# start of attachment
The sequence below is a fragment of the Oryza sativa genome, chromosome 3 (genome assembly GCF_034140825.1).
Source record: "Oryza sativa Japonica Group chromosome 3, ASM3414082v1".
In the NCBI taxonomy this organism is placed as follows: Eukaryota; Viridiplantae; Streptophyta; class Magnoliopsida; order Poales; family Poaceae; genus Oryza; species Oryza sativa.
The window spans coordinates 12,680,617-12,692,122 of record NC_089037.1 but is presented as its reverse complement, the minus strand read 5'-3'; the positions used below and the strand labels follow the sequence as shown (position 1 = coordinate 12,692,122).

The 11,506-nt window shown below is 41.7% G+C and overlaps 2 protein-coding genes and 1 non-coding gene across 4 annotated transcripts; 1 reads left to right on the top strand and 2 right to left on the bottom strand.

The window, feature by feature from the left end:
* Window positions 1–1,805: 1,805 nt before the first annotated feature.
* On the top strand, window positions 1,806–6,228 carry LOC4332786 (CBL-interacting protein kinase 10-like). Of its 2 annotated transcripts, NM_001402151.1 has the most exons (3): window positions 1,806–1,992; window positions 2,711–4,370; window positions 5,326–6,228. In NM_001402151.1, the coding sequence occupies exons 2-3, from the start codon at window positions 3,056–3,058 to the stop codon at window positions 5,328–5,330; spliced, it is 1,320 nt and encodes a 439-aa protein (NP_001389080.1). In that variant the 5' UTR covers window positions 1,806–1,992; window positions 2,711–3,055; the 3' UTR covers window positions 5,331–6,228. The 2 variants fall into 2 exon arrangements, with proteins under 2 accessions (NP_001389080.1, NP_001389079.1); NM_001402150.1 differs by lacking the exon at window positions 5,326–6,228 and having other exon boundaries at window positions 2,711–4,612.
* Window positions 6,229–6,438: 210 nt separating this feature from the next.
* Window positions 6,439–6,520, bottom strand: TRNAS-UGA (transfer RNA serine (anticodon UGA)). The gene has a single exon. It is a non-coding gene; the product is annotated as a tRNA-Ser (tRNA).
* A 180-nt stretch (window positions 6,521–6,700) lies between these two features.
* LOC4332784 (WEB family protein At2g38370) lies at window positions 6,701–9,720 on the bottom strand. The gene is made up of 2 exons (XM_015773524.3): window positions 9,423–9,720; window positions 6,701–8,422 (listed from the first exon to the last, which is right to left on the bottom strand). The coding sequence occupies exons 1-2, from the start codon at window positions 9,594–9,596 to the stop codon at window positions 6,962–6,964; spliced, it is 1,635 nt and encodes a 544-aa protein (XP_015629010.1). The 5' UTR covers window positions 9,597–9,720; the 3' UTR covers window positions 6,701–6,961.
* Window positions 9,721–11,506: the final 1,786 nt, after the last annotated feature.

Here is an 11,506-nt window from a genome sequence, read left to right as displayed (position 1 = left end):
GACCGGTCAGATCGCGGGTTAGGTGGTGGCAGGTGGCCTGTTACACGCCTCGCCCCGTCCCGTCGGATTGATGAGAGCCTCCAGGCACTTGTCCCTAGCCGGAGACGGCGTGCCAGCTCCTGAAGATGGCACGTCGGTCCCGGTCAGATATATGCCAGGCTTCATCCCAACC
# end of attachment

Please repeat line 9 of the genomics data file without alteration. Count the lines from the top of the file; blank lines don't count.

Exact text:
* Window positions 6,229–6,438: 210 nt separating this feature from the next.